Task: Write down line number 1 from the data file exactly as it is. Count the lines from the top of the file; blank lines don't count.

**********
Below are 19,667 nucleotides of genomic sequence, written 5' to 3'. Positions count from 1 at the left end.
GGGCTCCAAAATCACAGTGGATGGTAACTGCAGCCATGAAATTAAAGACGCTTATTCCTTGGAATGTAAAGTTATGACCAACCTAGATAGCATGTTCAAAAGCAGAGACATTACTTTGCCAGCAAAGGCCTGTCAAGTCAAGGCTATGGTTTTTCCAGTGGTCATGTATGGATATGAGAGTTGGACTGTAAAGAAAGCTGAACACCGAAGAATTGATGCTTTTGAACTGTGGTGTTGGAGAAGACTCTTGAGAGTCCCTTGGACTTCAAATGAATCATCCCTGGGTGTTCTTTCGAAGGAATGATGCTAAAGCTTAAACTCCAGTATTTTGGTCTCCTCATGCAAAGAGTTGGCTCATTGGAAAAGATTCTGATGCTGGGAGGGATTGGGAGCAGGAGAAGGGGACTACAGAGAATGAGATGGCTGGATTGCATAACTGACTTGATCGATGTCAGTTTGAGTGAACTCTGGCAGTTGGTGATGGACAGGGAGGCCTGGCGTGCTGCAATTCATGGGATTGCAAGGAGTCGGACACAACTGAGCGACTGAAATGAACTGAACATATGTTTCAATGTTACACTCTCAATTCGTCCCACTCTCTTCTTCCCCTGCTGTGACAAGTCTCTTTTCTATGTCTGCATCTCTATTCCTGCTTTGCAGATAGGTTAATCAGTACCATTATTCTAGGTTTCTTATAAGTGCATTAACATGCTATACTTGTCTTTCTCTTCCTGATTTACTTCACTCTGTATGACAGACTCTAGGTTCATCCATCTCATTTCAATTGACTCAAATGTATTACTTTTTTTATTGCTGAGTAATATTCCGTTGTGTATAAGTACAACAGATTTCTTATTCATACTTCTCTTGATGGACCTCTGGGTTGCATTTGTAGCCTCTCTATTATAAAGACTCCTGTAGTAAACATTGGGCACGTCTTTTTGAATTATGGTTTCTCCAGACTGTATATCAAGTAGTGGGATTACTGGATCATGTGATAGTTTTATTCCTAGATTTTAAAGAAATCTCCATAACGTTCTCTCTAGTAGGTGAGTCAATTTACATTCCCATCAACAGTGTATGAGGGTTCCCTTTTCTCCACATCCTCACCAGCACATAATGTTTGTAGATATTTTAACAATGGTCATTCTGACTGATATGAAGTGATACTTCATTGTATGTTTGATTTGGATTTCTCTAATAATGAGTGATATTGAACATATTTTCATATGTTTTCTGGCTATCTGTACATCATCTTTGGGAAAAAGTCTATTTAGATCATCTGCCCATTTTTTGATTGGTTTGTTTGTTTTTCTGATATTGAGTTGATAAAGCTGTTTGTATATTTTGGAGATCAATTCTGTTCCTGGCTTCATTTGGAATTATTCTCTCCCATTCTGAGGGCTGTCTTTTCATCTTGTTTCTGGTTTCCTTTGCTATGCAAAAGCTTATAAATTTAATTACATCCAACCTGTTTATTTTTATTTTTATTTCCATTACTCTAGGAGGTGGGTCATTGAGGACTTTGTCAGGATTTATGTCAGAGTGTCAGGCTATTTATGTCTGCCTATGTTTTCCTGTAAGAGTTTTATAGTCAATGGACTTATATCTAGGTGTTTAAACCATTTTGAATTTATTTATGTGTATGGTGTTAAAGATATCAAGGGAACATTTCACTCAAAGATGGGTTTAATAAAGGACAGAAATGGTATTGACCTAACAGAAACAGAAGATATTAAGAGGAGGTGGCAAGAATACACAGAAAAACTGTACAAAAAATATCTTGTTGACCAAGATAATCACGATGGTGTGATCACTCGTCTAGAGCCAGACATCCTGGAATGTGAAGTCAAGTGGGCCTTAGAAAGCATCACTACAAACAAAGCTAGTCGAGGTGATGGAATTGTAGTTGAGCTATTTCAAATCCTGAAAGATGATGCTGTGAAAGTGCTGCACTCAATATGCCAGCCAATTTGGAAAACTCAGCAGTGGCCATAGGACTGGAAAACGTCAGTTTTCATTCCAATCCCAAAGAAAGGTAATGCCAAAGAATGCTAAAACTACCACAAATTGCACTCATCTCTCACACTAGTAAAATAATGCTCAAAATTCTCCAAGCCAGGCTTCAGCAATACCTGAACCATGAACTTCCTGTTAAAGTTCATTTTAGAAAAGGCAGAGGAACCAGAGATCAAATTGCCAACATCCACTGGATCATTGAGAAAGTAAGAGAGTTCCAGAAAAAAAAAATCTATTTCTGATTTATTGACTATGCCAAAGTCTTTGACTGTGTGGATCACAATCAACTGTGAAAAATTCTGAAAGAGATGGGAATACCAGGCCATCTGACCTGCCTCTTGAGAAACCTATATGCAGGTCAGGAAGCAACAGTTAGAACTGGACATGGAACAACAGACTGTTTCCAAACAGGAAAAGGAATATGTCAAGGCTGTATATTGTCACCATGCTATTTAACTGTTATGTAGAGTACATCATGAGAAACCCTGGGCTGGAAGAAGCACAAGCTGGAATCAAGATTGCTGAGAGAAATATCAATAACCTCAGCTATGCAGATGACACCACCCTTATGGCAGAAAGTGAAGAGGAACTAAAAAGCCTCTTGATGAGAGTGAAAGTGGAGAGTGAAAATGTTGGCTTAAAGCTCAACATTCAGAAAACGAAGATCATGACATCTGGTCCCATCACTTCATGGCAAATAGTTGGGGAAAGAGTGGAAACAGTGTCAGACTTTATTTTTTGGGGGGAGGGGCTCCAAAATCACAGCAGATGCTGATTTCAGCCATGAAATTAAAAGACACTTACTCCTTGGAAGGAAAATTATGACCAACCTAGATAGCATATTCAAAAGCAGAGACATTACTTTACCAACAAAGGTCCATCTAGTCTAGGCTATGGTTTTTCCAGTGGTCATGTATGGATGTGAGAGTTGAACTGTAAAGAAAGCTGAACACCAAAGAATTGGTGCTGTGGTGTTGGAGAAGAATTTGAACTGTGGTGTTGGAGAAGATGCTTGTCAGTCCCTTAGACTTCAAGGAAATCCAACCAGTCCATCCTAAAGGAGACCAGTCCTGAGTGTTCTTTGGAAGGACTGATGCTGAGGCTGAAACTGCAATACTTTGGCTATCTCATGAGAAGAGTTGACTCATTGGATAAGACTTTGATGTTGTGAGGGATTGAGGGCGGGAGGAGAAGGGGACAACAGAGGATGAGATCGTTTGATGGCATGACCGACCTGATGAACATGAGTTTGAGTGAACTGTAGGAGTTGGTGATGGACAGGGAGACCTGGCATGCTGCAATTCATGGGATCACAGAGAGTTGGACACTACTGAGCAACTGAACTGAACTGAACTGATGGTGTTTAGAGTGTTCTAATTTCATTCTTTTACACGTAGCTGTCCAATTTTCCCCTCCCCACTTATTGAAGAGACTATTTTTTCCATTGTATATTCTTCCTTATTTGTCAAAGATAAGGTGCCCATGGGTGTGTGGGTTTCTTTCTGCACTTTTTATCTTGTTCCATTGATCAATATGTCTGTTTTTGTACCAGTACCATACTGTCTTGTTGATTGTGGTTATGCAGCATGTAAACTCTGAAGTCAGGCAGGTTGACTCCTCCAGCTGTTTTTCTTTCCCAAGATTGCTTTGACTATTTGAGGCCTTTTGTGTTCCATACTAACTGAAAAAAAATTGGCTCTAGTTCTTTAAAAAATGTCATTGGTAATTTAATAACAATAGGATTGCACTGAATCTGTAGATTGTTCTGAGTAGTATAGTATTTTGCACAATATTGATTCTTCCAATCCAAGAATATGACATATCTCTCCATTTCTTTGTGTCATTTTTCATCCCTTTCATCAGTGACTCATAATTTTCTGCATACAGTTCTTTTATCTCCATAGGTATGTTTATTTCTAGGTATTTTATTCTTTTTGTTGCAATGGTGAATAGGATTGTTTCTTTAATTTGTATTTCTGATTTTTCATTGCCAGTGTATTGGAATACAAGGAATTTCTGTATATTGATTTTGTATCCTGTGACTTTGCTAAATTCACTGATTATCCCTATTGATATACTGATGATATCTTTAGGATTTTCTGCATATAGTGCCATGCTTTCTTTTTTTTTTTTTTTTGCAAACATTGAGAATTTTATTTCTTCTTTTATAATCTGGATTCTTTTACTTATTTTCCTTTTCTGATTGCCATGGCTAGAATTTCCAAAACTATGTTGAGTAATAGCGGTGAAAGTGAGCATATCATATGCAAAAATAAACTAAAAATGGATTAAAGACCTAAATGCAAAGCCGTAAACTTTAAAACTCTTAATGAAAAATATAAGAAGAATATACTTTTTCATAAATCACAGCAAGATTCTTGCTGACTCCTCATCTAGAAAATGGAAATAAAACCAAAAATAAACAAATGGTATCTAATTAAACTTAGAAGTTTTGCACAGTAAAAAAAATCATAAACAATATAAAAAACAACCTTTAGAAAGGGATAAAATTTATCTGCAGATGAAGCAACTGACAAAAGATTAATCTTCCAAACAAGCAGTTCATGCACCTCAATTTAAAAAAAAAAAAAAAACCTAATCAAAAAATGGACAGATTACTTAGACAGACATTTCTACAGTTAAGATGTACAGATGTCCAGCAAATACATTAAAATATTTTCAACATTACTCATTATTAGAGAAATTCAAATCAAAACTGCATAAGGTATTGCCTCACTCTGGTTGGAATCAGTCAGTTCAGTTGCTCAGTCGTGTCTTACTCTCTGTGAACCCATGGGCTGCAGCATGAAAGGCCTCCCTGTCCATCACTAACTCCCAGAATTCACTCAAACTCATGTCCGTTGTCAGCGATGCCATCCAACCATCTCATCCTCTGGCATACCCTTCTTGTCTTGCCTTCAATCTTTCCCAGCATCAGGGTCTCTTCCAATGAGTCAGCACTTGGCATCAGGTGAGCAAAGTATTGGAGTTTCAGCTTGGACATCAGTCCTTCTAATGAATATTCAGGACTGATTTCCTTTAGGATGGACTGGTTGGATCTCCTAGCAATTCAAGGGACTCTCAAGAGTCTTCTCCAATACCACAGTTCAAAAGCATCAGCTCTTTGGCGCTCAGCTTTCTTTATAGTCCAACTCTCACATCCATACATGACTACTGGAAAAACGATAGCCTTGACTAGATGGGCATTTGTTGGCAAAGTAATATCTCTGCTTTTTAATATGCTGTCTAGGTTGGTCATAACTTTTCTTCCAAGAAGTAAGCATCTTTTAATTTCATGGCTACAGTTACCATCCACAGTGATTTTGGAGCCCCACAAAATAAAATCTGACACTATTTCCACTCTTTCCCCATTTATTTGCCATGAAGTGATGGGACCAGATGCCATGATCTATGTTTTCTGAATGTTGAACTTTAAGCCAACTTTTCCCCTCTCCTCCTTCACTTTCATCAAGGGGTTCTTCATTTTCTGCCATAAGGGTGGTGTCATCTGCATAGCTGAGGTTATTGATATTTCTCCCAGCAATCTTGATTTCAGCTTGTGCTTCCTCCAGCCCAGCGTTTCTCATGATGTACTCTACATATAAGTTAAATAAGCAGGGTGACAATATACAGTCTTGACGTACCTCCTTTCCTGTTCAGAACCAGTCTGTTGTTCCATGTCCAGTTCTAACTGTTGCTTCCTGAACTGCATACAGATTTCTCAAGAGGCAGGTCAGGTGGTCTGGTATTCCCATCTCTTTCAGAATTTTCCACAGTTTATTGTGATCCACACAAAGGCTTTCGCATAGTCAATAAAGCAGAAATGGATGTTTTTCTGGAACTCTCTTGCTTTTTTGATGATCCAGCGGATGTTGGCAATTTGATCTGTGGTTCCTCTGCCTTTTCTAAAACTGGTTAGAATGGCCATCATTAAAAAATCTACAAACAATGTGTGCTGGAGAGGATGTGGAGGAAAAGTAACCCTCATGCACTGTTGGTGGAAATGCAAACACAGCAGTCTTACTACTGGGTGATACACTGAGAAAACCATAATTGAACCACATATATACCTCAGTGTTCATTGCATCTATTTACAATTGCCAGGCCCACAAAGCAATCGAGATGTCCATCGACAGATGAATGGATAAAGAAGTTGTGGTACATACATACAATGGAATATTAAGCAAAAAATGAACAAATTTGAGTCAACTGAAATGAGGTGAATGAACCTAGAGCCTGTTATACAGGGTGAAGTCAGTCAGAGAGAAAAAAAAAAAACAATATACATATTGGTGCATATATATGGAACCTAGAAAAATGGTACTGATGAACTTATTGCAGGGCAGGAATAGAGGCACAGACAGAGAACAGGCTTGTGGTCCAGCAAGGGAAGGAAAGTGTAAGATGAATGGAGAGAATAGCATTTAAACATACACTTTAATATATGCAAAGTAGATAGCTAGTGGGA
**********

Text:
Below are 19,667 nucleotides of genomic sequence, written 5' to 3'. Positions count from 1 at the left end.